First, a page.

Lithium ion batteries cell supply chain study

NextEnergy recently wrapped up phase one of an extensive study on the lithium ion battery cell supply chain.

Supported by the Department of Commerce Economic Development Administration, the analysis identifies significant opportunities for domestic materials and components manufacturers.

Dan Radomski, vice president, New Market Services at NextEnergy will present the preliminary findings at The Battery Show in Novi, Mich., on Tuesday, November 13 at 4:05 p.m.
“The unparalleled research that NextEnergy has done on the battery supply chain will accelerate opportunities for domestic companies to transition into the supply chain of lithium ion batteries. This will have significant economic impact in Michigan and in the U.S.,” said Mike Finney, president and CEO, Michigan Economic Development Corporation.

NextEnergy engaged with battery cell procurement and sourcing professionals to identify the current state of the domestic and global supply chain for critical battery cell materials and components. The year-long study included visits to multiple stakeholders, such as LG Chem, Ford Motor Company, General Motors, Johnson Controls Inc., A123 Systems, Toda, Soulbrain and others.

“NextEnergy identified substantial domestic gaps in the lithium ion supply chain, which could have a significant impact on our domestic economy and the advanced battery industry,” said Radomski. “For example, take just one component of the lithium ion battery supply chain; the electrolyte shipping containers. We project that by 2015, the annual demand for electrolyte containers will be approximately 167,000. Forty percent of the container cost is from the fittings, while the balance is from the container itself. By learning how to transition similar production processes from a familiar market to this new growth industry, manufacturing companies with the appropriate competencies can provide these specialized containers to electrolyte companies. This, along with other supply chain recommendations, could have a potential impact of $500 million on the domestic economy.”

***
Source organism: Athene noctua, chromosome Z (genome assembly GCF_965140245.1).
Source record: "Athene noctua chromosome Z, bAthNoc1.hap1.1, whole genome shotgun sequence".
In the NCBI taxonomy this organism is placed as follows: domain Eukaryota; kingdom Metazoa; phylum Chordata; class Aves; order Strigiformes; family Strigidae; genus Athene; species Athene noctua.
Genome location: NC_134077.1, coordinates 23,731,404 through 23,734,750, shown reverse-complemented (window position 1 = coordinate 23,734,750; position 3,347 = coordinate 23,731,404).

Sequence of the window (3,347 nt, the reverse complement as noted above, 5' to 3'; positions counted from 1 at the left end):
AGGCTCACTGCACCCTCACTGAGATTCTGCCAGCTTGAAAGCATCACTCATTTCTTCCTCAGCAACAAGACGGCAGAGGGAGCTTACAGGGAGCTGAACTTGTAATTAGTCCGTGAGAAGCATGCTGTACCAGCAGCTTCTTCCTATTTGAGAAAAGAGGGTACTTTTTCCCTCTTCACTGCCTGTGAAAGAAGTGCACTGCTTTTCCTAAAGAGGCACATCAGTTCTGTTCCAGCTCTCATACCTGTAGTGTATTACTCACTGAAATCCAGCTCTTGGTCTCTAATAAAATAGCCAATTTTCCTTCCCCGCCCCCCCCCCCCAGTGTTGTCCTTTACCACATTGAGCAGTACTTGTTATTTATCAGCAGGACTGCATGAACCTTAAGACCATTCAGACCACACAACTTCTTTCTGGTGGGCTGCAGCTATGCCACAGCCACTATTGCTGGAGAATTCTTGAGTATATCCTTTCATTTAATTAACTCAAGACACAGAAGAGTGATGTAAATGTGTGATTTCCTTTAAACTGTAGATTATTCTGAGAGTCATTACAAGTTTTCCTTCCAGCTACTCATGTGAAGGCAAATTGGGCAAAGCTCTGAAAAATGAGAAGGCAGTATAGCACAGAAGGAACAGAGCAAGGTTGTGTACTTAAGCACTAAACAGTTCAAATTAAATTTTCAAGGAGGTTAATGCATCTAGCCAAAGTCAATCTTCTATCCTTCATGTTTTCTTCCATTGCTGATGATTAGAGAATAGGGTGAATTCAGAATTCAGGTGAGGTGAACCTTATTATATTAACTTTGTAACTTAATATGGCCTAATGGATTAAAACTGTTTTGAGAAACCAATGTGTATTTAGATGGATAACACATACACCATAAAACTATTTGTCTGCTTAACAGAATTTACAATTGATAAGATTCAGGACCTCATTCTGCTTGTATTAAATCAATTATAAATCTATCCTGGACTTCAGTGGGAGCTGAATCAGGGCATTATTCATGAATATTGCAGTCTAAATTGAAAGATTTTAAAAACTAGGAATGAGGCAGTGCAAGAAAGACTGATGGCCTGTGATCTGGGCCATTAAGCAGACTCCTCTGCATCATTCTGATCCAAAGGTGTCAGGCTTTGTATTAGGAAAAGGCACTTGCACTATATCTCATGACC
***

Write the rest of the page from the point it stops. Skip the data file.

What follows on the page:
The study also uncovered that many of the experienced incumbent suppliers of materials, components and equipment are overseas firms – and most of those supplier have yet to make a commitment to domestic production. The expectation of battery demand growth for vehicles and grid storage applications alone is likely to stimulate transient investments to shorten supply chains for U.S. battery manufacturers.

Founded in 2002 as a 501(c)(3) nonprofit organization, NextEnergy is headquartered in Detroit’s Alternative Energy Renaissance Zone and serves to accelerate energy security, economic competitiveness and environmental responsibility through the growth of advanced-energy technologies, businesses and industries. For more information, visit

THE BATTERY SHOW The Battery Show is world’s premiere and free-to-attend advanced battery showcase. The exhibition demonstrates the very latest battery technologies and solutions, ranging from electric vehicle applications to material suppliers. Its two-track business and technology conference examines battery market development and opportunities, including how technical advances are likely to impact performance, safety and cost. The Battery Show launched in 2010; it is produced by United Kingdom-based Smarter Shows. For more information on The Battery Show, visit The 2012 Battery Show is Nov. 13 – 15 at the Suburban Collection Showplace in Novi, Mich. It is co-located with the Charging Infrastructure Expo, a free-to-attend exhibition in its first year focused on electric vehicle charging technologies across the entire supply chain.